Students will investigate the food web and trophic levels of a specific marine habitat in the Gulf of Maine. Using data gathered in VES-V, students will compare the biomass of a predator (Atlantic cod) with one of its prey (Atlantic herring). Based on this data, students will infer a relationship between the trophic level and biomass of a type of species in a food web.
Inform the students that they will use VES-V to gather data about two important species of fish in the Atlantic Ocean: cod and herring. Tell students to conduct a virtual dive in VES-V to the Northeast region, Gulf of Maine, sand flats habitat. They should use the default “Baseline” scenario dataset.
NOTE: There are two options to consider when facilitating this activity.
Have students construct a food web themselves for this habitat as was done in Activity III. If you used the default, Gulf of Maine habitat example in Activity III, you have already completed this step. If you chose a different habitat, more relevant to your students, for building the food web in Activity III, you will need a new food web diagram for the Gulf of Maine for this activity. Make sure at least one student or group researches each of the two key species in this activity: cod and herring.
Have students view a pre-existing food web diagram for the Gulf of Maine habitat. This option requires less time. Figure 5 shows a partial food web diagram for the Gulf of Maine habitat.
Discussion. What are the relative positions of herring and cod within this food web? Note what herring eat, and what preys on them. Likewise, notice cod’s food sources and predators. Have students describe the trophic levels of herring and cod.
Explore the food sources and predators of herring and cod in a bit more depth. Either show Table 2 to students, or have them conduct research to gather similar information themselves.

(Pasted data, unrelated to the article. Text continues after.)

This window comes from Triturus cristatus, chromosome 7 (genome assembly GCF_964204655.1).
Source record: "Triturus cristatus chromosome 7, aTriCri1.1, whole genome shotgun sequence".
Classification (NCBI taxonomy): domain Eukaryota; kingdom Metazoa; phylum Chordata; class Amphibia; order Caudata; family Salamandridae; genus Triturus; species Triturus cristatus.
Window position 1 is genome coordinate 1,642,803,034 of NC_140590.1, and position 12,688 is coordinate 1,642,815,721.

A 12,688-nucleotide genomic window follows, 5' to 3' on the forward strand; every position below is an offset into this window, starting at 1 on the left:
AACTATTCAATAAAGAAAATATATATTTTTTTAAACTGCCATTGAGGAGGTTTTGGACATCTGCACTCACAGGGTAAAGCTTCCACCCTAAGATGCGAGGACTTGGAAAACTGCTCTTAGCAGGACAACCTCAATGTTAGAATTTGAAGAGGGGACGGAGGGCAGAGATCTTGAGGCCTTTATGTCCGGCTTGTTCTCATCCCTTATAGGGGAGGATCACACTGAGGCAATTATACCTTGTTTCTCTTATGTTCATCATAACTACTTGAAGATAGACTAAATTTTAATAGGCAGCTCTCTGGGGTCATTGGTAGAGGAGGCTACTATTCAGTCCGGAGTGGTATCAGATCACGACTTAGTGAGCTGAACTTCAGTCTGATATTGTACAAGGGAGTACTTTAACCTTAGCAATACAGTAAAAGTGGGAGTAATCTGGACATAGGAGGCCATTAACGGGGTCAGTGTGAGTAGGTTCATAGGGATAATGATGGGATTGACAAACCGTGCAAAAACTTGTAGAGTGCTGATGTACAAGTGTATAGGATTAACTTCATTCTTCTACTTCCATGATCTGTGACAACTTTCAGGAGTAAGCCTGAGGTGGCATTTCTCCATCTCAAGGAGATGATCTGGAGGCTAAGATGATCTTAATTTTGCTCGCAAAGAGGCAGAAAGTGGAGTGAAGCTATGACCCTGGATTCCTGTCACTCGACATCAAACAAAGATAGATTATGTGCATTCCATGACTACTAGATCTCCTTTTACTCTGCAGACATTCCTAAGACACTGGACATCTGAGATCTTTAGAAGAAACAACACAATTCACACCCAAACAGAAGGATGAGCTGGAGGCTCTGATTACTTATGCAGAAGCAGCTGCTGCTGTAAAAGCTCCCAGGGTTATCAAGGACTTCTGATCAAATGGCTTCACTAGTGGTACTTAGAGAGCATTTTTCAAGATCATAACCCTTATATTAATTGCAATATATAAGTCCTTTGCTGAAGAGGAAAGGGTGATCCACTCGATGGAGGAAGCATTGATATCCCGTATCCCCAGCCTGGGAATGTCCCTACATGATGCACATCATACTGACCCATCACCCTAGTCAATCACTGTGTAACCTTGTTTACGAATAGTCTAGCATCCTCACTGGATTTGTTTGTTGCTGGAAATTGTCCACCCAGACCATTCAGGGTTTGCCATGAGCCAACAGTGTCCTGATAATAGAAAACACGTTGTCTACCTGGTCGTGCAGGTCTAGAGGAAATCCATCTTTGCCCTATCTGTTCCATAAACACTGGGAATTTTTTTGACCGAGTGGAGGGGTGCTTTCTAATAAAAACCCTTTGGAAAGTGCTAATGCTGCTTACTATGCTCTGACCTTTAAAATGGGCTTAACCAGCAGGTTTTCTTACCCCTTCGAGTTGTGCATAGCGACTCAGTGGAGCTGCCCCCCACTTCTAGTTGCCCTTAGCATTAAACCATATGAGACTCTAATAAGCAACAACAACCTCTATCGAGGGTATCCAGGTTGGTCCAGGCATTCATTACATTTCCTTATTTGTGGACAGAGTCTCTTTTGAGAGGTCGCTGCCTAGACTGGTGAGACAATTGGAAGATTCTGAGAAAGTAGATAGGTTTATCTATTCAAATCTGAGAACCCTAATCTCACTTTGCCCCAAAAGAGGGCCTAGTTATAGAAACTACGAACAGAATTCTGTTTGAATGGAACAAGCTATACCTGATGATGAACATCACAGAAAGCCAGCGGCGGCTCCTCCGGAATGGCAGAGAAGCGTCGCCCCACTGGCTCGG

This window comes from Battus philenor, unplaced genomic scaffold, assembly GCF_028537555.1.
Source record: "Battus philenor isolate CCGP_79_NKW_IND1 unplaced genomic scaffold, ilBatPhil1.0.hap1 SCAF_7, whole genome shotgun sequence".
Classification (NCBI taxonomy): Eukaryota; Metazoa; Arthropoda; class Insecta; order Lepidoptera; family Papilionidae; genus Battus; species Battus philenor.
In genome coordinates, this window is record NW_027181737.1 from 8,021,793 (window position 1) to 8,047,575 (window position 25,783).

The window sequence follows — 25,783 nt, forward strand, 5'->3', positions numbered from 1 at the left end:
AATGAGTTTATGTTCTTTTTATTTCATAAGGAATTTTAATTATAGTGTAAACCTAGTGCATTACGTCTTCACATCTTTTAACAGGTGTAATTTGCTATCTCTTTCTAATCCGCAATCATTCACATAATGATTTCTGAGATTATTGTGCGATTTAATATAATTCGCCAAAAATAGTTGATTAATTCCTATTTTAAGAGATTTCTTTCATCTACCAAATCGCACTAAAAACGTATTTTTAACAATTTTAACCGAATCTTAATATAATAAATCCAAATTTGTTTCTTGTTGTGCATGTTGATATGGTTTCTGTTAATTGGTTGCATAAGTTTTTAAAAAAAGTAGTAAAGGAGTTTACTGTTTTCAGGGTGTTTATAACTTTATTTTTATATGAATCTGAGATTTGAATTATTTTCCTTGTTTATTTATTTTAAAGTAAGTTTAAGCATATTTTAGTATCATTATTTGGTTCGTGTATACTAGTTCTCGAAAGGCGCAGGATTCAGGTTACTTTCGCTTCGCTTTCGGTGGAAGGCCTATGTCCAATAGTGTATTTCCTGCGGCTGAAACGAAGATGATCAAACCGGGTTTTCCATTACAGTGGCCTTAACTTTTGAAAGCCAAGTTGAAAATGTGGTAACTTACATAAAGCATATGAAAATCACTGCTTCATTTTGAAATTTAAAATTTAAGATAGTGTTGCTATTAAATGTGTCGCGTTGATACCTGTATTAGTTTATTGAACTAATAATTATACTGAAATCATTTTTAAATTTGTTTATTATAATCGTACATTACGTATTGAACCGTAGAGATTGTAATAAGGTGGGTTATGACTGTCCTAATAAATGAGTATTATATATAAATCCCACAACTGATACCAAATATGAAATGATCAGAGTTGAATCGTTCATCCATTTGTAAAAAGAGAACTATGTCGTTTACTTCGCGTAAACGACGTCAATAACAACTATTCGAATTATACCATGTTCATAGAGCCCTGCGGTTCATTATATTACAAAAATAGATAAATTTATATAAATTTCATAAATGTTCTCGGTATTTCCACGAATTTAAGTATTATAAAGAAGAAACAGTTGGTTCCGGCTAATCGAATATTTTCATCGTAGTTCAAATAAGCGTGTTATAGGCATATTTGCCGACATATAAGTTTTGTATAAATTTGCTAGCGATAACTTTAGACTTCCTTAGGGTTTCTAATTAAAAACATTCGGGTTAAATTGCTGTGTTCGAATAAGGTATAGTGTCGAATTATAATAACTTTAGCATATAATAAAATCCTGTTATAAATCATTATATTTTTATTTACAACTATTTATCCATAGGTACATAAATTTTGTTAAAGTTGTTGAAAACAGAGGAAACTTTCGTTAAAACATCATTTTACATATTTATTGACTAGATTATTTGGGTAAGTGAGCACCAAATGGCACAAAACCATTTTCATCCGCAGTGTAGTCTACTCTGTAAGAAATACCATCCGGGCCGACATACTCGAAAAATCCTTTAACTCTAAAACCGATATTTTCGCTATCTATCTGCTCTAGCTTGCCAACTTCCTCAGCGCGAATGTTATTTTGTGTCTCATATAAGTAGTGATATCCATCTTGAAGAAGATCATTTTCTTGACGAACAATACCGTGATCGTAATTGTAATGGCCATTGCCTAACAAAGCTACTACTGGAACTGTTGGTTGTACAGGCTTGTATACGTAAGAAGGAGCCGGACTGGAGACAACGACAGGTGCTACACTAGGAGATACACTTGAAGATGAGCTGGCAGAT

Instruct students to conduct a virtual dive in VES-V to the Northeast region, Gulf of Maine, sand flats habitat, using the default “Baseline” scenario dataset. If you choose to have students create a food web diagram themselves, they may need to “dive” twice: once to set up the food web diagram, then a second time to gather biomass data.
Collecting Biomass Data: To collect biomass data, students should first click on the cod icon along the sides of the screen once they are in the Gulf of Maine sand flats habitat in VES-V. Clicking the cod icon will reveal the biomass graph for cod. Have students record the cod biomass in the year 2023 in the table on “VES-V Ocean Food Webs Module Worksheet #2: Gulf of Maine: Cod & Herring Biomass Data”. We suggest using data from 2023 for two reasons. That year is labeled on the graph’s x-axis, making it easier to locate. Also, although the cod biomass remains pretty steady over time after about 1970, the herring population fluctuates substantially. The value in 2023 is reasonably representative of the average value across the graph.
After students record cod biomass data, have them use the same process to record biomass data for herring in 2023. Note that due to the fluctuations in the herring biomass graph over time, any value between about 550,000 and 700,000 tons is reasonable.
Have the students calculate the biomass ratio and record that value on Worksheet #2.
Herring Biomass ÷ Cod Biomass = Biomass Ratio
Ask students to use their knowledge of the food web for this environment to record the trophic level for cod and herring in the table. We suggest they use relative values for trophic level (such as “high”, “low”, or “highest”), but you can have students use numerical values instead if you wish. Table 3 below shows the Worksheet #2 table with desired student responses. Note that any description of trophic levels that lists cod at a higher trophic level than herring is acceptable.
|Species||Biomass (metric tons)||Trophic Level|
Table 3: Cod and Herring Biomass and Trophic Levels
Ask students to formulate a hypothesis about the relationship between biomass and trophic level. Students should realize that a population with a higher trophic level generally has less biomass than a population with lower trophic level.
NOTE: The ratio of herring biomass to cod biomass is approximately 10 to 1. This aligns well with the typical 10:1 biomass ratio in the trophic pyramid, described in Activity II Worksheet #2. The large difference between cod and herring biomass might not be readily apparent to some students based on viewing numbers in a table.
Extension: As an option, you can have students graph the cod and herring biomass numbers to provide a visual representation (and develop some skill with Google Sheets/Microsoft Excel/or similar software). Figure 6 shows two options for a graph, using a bar chart or a pie chart. This optional aspect of the activity provides students with practice making graphs: deciding which type of graph to use, determining appropriate scale, and possibly using a spreadsheet or other software.